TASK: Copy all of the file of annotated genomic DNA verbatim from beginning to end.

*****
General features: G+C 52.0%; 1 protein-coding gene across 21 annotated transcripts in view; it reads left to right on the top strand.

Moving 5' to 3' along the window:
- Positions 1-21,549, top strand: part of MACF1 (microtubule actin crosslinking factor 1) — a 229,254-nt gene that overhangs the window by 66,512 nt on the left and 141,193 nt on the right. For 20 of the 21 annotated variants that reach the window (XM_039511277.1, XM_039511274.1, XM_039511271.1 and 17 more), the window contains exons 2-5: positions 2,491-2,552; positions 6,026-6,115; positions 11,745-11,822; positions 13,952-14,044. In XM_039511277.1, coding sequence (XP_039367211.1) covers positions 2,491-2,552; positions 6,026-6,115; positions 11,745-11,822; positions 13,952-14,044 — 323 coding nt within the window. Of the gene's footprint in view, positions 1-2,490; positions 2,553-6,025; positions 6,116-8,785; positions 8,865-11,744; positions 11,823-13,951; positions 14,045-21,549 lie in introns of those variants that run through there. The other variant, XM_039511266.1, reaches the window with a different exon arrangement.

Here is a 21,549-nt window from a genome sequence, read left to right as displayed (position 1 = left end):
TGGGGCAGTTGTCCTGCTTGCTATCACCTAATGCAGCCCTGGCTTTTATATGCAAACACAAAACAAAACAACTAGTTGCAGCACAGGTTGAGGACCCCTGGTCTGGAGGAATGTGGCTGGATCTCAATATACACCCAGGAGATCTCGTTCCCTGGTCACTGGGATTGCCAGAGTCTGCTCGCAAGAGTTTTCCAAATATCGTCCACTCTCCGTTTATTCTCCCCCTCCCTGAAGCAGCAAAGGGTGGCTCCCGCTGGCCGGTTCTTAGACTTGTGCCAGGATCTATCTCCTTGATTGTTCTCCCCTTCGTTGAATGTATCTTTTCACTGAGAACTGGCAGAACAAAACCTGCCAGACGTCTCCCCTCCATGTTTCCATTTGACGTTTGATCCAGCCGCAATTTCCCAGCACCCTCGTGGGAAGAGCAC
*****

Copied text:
General features: G+C 52.0%; 1 protein-coding gene across 21 annotated transcripts in view; it reads left to right on the top strand.

Moving 5' to 3' along the window:
- Positions 1-21,549, top strand: part of MACF1 (microtubule actin crosslinking factor 1) — a 229,254-nt gene that overhangs the window by 66,512 nt on the left and 141,193 nt on the right. For 20 of the 21 annotated variants that reach the window (XM_039511277.1, XM_039511274.1, XM_039511271.1 and 17 more), the window contains exons 2-5: positions 2,491-2,552; positions 6,026-6,115; positions 11,745-11,822; positions 13,952-14,044. In XM_039511277.1, coding sequence (XP_039367211.1) covers positions 2,491-2,552; positions 6,026-6,115; positions 11,745-11,822; positions 13,952-14,044 — 323 coding nt within the window. Of the gene's footprint in view, positions 1-2,490; positions 2,553-6,025; positions 6,116-8,785; positions 8,865-11,744; positions 11,823-13,951; positions 14,045-21,549 lie in introns of those variants that run through there. The other variant, XM_039511266.1, reaches the window with a different exon arrangement.

Here is a 21,549-nt window from a genome sequence, read left to right as displayed (position 1 = left end):
TGGGGCAGTTGTCCTGCTTGCTATCACCTAATGCAGCCCTGGCTTTTATATGCAAACACAAAACAAAACAACTAGTTGCAGCACAGGTTGAGGACCCCTGGTCTGGAGGAATGTGGCTGGATCTCAATATACACCCAGGAGATCTCGTTCCCTGGTCACTGGGATTGCCAGAGTCTGCTCGCAAGAGTTTTCCAAATATCGTCCACTCTCCGTTTATTCTCCCCCTCCCTGAAGCAGCAAAGGGTGGCTCCCGCTGGCCGGTTCTTAGACTTGTGCCAGGATCTATCTCCTTGATTGTTCTCCCCTTCGTTGAATGTATCTTTTCACTGAGAACTGGCAGAACAAAACCTGCCAGACGTCTCCCCTCCATGTTTCCATTTGACGTTTGATCCAGCCGCAATTTCCCAGCACCCTCGTGGGAAGAGCAC